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How to bring up the subject with family
An_222261 posted:
My nephew is 2 1/2. Cannot speak a single word, does not respond to his own name, does repetitive motions with his hands, does not interact with any kids not even his brother, does not respond to stimulus, screams if you touch him, does not eat..literally...he lives off PediaSure. Has every sign of autism out there. It breaks my heart. My sister in law just thinks he has a speech delay and has him working with a speech therapist. I think she has just lived with it so long, she thinks his other behavior is normal. I am a parent and I promise you it is not. I feel like a monster, because I do not how to deal with him when I babysit. I know that early intervention would mean a WORLD of difference to him and it kills me to see them wasting time.

What do you think? How do I suggest testing to her? Or do I keep my mouth shut?
mlw216 responded:
I find it hard to believe that he is completely living off of pediasure and her doctor isn't concerned or convinced there is something else going on. Are you sure she does not know there is something off and is just not admiting it to anyone?
pmw68 responded:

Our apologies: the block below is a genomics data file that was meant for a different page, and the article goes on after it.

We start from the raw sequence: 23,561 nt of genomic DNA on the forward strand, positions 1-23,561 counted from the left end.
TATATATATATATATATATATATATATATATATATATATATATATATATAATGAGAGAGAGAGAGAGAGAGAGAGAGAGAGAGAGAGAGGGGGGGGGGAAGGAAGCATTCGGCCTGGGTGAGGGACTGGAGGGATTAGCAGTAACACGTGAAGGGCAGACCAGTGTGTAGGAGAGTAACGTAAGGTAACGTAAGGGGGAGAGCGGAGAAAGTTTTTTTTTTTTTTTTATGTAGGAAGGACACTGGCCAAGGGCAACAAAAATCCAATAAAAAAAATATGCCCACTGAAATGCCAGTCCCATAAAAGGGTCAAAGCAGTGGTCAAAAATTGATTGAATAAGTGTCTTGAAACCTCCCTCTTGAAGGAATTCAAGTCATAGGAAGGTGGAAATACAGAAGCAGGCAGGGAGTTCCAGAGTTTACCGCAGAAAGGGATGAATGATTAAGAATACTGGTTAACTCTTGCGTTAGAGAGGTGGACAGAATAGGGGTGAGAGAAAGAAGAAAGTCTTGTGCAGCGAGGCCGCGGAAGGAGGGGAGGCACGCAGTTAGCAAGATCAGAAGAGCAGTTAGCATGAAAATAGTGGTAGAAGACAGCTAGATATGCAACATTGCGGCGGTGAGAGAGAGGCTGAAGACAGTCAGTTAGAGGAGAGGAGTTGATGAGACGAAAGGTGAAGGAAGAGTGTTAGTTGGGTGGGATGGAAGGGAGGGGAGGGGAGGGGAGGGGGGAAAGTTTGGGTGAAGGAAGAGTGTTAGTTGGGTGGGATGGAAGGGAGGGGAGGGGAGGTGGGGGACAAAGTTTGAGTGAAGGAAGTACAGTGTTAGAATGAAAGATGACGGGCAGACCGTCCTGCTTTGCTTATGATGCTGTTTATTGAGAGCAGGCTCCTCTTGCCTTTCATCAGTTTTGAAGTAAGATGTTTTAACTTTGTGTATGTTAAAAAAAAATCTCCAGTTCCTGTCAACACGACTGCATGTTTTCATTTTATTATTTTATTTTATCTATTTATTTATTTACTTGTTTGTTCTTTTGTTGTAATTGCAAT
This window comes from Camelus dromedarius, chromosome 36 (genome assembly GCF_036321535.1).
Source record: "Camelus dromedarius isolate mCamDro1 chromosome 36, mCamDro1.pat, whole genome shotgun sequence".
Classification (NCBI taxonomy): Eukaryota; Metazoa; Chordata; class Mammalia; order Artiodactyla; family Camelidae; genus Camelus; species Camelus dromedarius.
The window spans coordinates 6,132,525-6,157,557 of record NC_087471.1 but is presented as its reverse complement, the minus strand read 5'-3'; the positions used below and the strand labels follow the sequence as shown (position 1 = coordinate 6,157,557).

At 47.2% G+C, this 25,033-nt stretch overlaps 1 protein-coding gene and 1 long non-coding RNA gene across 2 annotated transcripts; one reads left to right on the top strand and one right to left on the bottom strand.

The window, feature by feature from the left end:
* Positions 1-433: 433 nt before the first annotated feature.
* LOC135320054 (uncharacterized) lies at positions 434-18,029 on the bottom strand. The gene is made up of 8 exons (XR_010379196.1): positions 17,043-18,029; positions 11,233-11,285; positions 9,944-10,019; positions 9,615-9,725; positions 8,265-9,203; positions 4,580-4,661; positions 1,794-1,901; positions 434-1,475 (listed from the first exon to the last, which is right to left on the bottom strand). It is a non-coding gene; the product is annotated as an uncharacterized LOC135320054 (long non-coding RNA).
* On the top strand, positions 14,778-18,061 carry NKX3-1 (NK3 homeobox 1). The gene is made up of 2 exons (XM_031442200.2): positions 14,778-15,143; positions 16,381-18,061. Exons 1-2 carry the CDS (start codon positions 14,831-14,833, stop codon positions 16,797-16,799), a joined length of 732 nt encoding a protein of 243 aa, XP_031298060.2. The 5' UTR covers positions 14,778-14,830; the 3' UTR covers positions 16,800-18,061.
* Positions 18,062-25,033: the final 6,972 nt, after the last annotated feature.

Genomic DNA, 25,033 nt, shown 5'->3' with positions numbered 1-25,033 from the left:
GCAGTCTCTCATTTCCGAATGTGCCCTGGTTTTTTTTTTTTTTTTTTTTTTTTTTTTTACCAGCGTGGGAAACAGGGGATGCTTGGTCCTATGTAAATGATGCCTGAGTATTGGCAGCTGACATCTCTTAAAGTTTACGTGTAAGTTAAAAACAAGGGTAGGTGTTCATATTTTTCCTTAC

Do you think you could have a heart to heart with your brother? It is a touchy subject because no one wants to hear that their child is not typical. If you could speak to your brother about your concerns and offer some websites to check out. I don't know where you live, but there are usually early intervention programs that have websites. All the parent needs to do is call and ask for a consultation. If you approach out of love, do much of the leg work for them so they would be a little more open to making "just a call", and listen, that is all you can do. There are so many supportive sites that your sister-in-law and brother can find. Early intervention is key, and a diagnosis can be an open door for hope. As Temple Grandin ( a famous woman with aspergers) said: He is different, not less. I know I will never count my son out of the game. He has made such strides since he was 2 1/2. It is different for all children, but there is more help out there than ever, more support for families, and hopefully a direction toward acceptance. Please let us know how it goes.

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